With arguably the best view in the south (and possibly all of Barbados), Champers is bright and cheery with a feeling of warm Bajan hospitality and an incredible, open-air covered terrace that has ocean on all sides. With the waves literally hitting the restaurant’s walls, Newman has created a truly exceptional dining experience with an international reputation. An absolute must for anyone visiting the island, Champers is also a favourite among locals, something Newman prides herself on. “We are really fortunate that we get a really big local clientele, unlike any other upmarket restaurant on the island. People feel comfortable coming here. They don’t feel intimidated and that’s something that we have been striving for with our menu. If you read our menu, it’s very simple. There are not a lot of big French words where you have no idea that that’s a potato. It reads so you can understand. It reads very simple and it’s not complicated and that’s truly what we were striving for. It’s good, comforting food, and that’s what we aim for: we’re not going for nouvelle [cuisine], we’re not going for classic French, or anything like that. Just really good, tasty food.”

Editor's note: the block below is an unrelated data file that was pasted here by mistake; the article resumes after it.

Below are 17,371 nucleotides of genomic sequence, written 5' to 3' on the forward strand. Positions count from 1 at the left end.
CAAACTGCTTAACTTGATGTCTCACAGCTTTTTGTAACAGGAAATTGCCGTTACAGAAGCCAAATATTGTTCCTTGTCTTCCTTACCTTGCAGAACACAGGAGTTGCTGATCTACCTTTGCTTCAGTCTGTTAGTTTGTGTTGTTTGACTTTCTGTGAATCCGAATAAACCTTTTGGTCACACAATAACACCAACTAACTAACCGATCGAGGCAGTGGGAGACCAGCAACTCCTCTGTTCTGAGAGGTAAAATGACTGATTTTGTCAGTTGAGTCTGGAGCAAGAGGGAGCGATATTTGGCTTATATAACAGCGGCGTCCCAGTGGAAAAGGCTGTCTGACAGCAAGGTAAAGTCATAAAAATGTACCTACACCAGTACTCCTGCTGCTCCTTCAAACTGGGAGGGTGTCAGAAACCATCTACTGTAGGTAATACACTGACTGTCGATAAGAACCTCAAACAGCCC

Celebrating their 20th year in business, Newman can’t believe how far she’s come, although she hasn’t done it alone. Along with her loyal staff and family, her executive chef, Pedro Newton, has been with Champers for 10 years. Newton learned how to cook as a young boy helping to prepare dinners for all of his younger brothers, and this skill progressed into an extremely successful culinary career. At Champers, Newton likes to keep to his Barbadian roots, all the while drawing on years of classical training. “The food that we prepare here is West Indian but with an international twist to it. We try to use a lot of indigenous products from the island,” says Newton.
He also likes to keep his finger on the global food pulse by travelling all over the world, both as a guest at culinary festivals and participating in food fairs and conferences. “I try to take trips to the US at least once a year. I also try to do festivals in North America and Canada. I’ve done The Shellfish Festival in Prince Edward Island and the Street Food Festival in Nova Scotia [in Canada]. I got to go to the National Restaurant Association show in Chicago and saw what inspires the other chefs there and what ingredients are new and trendy. I get newsletters from the Culinary Institute of America.” In short, Newton knows what’s up.